Trump Candidacy Will Complicate, But Not End, DOJ Investigations Of Him
The Justice Department is determined to continue the probes, but Trump’s candidacy means extra procedural steps for investigators.
(Bloomberg) -- Donald Trump’s entry into the 2024 White House race adds a new degree of difficulty for federal prosecutors who’ve struggled for months to shield their investigations of the former president from accusations of political impropriety.
The Justice Department is determined to continue the probes, but Trump’s status as a candidate means investigators will have to take extra procedural steps to shield their work. They will also face pressure to speed it up in order to resolve any criminal trial and appeals before voters head to the polls.
If the Justice Department decides to indict him, Trump would be the first former president charged with a federal crime. And it would be under the auspices of the man who beat him for the presidency in 2020 and may run against him again in the 2024 election. Joe Biden hasn’t formally declared he is running again, though has said he plans to.
Politically, the announcement of his candidacy “gives Trump the ability to portray himself as a victim if he’s indicted in the coming months,” said Barbara McQuade, a former US Attorney for the Eastern District of Michigan. “He can point to that sequence of events as cause and effect and say it’s an effort to undermine his candidacy.”
Trump could use claims of persecution to rally support from his populist following, which accounts for a large portion of the Republican Party, and slow or derail the process with lawsuits and other challenges, repeating a strategy he has employed against previous probes.
The case that is furthest along appears to be the probe into whether he mishandled classified documents found at his Florida resort after he left office and acted to obstruct officials trying to recover them. Prosecutors are likely to wait on recommending whether to bring charges until a special master concludes a court-ordered review of documents, which is scheduled for mid-December.
The department also is investigating efforts by Trump and his allies to overturn the results of the 2020 election and stop the certification of Biden’s win, including through the use of fake electors in key battleground states. Those efforts culminated in a deadly attack on the US Capitol on Jan. 6, 2021 by Trump supporters and is also the subject of a separate probe by officials in one of the states, Georgia.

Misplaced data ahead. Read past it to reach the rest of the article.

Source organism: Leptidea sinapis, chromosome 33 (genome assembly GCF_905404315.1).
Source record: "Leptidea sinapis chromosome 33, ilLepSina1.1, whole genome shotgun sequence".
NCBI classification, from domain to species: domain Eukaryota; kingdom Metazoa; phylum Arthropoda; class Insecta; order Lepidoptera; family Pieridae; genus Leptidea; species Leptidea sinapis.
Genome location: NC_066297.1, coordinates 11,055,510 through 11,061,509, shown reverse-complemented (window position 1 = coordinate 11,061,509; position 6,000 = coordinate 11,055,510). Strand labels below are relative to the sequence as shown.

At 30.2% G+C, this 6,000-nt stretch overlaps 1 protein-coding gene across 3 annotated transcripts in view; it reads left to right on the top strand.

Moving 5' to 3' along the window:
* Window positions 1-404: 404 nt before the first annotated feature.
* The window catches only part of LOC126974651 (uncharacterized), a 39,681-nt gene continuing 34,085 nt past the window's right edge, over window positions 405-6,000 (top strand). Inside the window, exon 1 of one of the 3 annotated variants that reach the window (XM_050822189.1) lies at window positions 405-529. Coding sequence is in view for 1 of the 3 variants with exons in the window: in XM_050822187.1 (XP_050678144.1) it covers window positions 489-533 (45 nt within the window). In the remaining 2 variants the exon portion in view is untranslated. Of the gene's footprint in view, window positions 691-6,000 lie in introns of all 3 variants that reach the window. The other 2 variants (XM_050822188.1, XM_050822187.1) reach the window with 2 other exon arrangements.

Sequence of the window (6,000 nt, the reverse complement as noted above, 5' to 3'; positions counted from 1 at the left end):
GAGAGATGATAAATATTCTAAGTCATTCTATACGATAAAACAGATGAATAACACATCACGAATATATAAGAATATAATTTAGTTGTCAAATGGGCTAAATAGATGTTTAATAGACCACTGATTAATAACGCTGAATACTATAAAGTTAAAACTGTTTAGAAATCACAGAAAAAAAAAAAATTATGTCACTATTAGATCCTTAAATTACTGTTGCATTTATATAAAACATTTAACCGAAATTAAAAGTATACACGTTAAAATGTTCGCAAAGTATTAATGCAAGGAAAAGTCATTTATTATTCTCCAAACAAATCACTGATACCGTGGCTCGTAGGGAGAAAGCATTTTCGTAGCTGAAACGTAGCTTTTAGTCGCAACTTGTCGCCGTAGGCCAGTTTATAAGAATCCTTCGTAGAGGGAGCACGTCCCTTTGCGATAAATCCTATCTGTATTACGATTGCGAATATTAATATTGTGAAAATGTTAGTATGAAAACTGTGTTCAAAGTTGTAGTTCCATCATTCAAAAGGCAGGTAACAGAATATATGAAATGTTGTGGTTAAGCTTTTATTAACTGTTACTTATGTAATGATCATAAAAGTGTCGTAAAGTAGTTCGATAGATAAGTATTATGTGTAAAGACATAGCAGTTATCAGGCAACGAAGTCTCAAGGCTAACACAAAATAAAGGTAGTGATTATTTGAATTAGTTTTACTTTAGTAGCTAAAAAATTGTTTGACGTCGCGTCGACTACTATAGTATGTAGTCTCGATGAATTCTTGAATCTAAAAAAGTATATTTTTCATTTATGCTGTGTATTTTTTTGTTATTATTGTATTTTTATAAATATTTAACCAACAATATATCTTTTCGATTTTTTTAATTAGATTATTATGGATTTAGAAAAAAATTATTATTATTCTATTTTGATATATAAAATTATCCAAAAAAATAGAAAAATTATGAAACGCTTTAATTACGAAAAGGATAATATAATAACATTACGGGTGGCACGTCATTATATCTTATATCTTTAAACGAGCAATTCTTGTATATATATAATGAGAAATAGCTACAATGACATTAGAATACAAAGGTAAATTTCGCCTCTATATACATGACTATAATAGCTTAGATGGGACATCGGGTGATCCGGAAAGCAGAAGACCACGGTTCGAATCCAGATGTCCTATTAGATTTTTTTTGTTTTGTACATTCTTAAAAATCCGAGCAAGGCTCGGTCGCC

Some of the charges under consideration could, in the event of a conviction, render Trump ineligible to be president though that likely would be challenged in court.
Trump’s attorneys have already managed to slow the investigation of the documents case by convincing a judge to appoint the special master to review some of them. And Republicans have signaled a willingness in the new Congress to investigate the investigators and cast aspersions on the department’s work.
Jennifer Rodgers, a lecturer at Columbia Law School and former federal prosecutor with the Southern District of New York, said the Justice Department will probably be under pressure to resolve any criminal case long before 2024.
“I think they will want to charge sooner rather later in order to have a chance of getting through this litigation,” Rodgers said. “Every step of the way will be full of litigation. In order to have a fighting chance they’d have to charge him by this spring.”
Under policy governing investigations of political candidates, certain decisions, such as conducting surveillance or actually bringing charges, will need to be approved by US Attorney General Merrick Garland.
Justice Department officials have discussed the possibility of appointing a special counsel to avoid the appearance of a conflict of interest -- which would add another layer of bureaucracy and slow the process further -- though no decision has been made, according to people familiar with the deliberations who’ve asked not to be identified discussing internal discussions.
Even if the department appoints a special counsel, Garland -- who was appointed to his post by Biden -- will ultimately make the final decision on whether to charge Trump.
McQuade, now a law professor at the University of Michigan, said she didn’t think the appointment of a special counsel is necessary and would set a bad precedent for future investigations involving potential candidates for office.
“If you can get a special counsel just by saying you are running for president, then anyone who’s being investigated can just say they’re running of president,” McQuade said.
The Justice Department came under intense scrutiny while conducting previous, politically-loaded investigations, such as whether Trump conspired with Russia to interfere in the 2016 election. That case was handed to special counsel Robert Mueller by Trump’s attorney general.
Democratic nominee Hillary Clinton’s use of a private email server for sensitive communications while US Secretary of State was also investigated by the FBI while she was running against Trump for president. The department concluded no laws were broken.
“I doubt that Trump’s announcement of his candidacy alone would have any material impact on the continued forward progress of the department’s prosecution, or any decision to charge Trump,” said David Laufman, a former senior Justice Department national security official who led a team that probed Clinton’s emails.
The department declined to comment on the impact of Trump’s announcement. But Garland has repeatedly pledged to not let politics interfere with his decisions and actions.
He issued a memo in May stating that law enforcement officials must never take steps or bring charges “for the purpose of giving an advantage or disadvantage to any candidate or political party” when an election is near.
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